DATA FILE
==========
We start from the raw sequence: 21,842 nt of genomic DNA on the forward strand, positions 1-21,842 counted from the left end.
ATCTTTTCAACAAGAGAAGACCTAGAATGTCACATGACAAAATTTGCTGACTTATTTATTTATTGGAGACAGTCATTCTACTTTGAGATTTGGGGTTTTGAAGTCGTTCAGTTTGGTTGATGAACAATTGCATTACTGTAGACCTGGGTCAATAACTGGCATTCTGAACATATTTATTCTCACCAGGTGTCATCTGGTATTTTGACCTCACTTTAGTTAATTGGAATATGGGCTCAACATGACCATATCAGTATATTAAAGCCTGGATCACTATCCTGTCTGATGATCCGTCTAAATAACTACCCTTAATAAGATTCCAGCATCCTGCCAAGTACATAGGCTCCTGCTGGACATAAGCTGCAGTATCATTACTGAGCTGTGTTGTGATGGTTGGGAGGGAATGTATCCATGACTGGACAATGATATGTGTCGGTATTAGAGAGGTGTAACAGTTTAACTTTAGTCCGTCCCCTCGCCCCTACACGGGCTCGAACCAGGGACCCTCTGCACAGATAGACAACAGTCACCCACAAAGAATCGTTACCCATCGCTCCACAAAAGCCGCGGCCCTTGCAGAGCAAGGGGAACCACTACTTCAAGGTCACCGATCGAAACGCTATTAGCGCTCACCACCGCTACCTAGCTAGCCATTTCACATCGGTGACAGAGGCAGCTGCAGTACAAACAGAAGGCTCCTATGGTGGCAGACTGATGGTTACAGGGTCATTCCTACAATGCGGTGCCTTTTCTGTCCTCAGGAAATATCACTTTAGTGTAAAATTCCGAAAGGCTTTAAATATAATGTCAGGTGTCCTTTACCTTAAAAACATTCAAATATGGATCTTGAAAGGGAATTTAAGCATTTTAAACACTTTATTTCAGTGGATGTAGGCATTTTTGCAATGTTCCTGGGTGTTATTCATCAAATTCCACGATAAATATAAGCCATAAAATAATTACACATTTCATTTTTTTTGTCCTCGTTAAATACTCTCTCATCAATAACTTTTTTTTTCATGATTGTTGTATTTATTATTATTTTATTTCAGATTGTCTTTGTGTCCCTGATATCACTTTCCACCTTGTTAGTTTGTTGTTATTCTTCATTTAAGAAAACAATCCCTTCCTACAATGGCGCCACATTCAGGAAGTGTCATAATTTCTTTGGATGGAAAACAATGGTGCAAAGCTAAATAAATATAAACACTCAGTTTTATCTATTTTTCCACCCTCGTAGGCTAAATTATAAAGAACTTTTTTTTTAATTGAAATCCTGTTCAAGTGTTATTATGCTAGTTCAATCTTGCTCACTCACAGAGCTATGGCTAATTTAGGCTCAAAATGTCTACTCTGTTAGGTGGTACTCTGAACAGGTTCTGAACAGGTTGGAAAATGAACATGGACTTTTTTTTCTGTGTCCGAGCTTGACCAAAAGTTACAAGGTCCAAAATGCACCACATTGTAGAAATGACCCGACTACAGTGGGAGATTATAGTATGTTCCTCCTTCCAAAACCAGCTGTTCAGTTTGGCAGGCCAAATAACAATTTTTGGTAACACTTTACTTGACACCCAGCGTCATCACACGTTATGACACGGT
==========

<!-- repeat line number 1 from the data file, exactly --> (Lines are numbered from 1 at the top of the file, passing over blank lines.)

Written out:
We start from the raw sequence: 21,842 nt of genomic DNA on the forward strand, positions 1-21,842 counted from the left end.